The development of technologies for assessing resistance means that comprehensive resistance testing should take place at all phases of drug development, including post-marketing pharmacovigilance (Figure4). Ideally, the preclinical studies will have produced resistant strains and identified resistance markers, which are especially useful in the post-marketing surveillance phase. Resistance selection could also be performed for both partners of potential therapeutic combination using single-resistant mutants to evaluate the frequency of double-resistance, which should be equal or inferior to the single-resistance selection frequency. The identification of in vitro resistance markers allows careful monitoring for their potential appearance during clinical trials. Analysis of samples during dose ranging studies for resistance selection could have an impact on dose selection, but presumably only if the changes in the IC50 value were relatively minor. Systematic monitoring of resistance selection in Phase III will consolidate the data on frequency and help to consolidate the understanding of the development of resistance in different geographic and endemicity settings. This will be important information for the regulatory filings, for national malaria control programmes, and for coordinated efforts of resistance monitoring[69]. Regulators have universally recognized the importance of a systematic approach to the characterization of new compounds in regard to their resistance generation potential. The US-FDA recommend in their ‘Guidance for Industry for Malaria drug development’ that “the ability of Plasmodium strains to develop resistance when subjected to drug pressure should be examined in appropriate in vitro and/or in vivo models; this examination should include evaluating the potential for cross-resistance to drugs in the same class or in other classes. If resistance is demonstrated, it is important to identify the mechanism of resistance. Attempts should be made to evaluate the clinical significance of any changes in phenotype (e.g., in vitro susceptibility to the drug) or genotype observed in preclinical studies by correlating such changes with clinical outcome”[70].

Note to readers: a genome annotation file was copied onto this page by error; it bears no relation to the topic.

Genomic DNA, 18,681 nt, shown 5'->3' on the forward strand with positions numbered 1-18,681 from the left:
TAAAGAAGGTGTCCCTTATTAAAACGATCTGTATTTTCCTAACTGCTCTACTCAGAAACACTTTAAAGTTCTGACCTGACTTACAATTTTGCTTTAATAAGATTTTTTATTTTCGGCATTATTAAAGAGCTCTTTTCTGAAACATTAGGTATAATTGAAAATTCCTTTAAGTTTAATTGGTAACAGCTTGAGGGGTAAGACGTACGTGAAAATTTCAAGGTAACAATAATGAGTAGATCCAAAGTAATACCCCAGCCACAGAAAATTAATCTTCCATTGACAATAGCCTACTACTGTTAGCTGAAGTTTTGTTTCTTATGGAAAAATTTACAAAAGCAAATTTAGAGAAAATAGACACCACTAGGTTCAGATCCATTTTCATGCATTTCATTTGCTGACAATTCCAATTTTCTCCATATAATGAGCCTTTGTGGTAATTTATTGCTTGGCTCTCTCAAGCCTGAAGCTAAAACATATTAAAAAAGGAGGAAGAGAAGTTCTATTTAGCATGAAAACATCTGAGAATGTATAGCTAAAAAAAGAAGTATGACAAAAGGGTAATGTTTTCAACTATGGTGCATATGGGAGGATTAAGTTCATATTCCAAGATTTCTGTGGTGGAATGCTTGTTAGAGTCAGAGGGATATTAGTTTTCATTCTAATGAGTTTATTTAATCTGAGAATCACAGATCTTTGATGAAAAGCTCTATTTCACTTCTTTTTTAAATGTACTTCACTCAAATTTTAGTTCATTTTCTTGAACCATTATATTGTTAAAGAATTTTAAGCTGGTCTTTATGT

Figure 4

Resistance profiling and clinical development. In vitro selection experiments typically generate resistant parasites from which resistance markers can be identified. This permits the identification of more robust combinations by assessing acquired and de novo cross-resistance studies with parasites already resistant to potential partner drugs. Resistance markers can be monitored during Phase II and III to include resistance selection as a clinical factor and to insure the appropriate resistance data package for registration. Post-marketing surveillance will also directly benefit from the a priori knowledge of resistance markers.

Characterization of resistance potential has been mentioned in the registration summaries of all anti-malarials submitted stringent regulatory authorities in the past ten years: Coartem® (artemether-lumefantrine, Novartis) to the US-FDA; Eurartesim (dihydroartemisinin-piperaquine, Sigma-Tau) at the EMA; and more recently Pyramax (pyronaridine-artesunate, Shin Poong Pharmaceuticals) which obtained marketing authorization under the EMA’s article 58)[7173]. The MMV strategy for resistance characterization will provide this information for the regulators and ensure a complete resistance registration package.


The process presented here integrates information about the potential importance of resistance selection and spreading into the preclinical and clinical development programme for new anti-malarial drugs. At the preclinical level, the experimental framework requires a test cascade of six essential steps covered by three specific experimental procedures. The output of this workflow allows to classify the compound risk profiles as low, elevated or major (Figure1 and3b). This is one of the factors that will be discussed as part of the preclinical candidate selection process, a decision matrix which includes safety margin, and severity of safety signals observed, human predicted potency, speed of killing, effect on other lifecycle stages such as gametocytes and hypnozoites[74]. A major risk suggests that the compound will either face pre-existing resistance or will select new clinically significant mechanisms of resistance. This risk level should prevent further development of the compound, in the absence of a clear mitigating factor linked to major synergy in combination studies. An elevated risk is associated where there is a clear signal, and is an obvious concern. Provided that there are a small number of other elevated risks in the candidate selection matrix these compounds can be progressed, but resistance needs to be continually monitored in clinical studies, and will be a key factor in the selection of dose and combination partner. Risk mitigation is essential, making it important to understand the molecular mechanism, and to have genetic markers to survey its occurrence. A low risk classification suggests that resistance is unlikely to arise, although it is still important to continually monitor for changes in IC50 in the clinical program.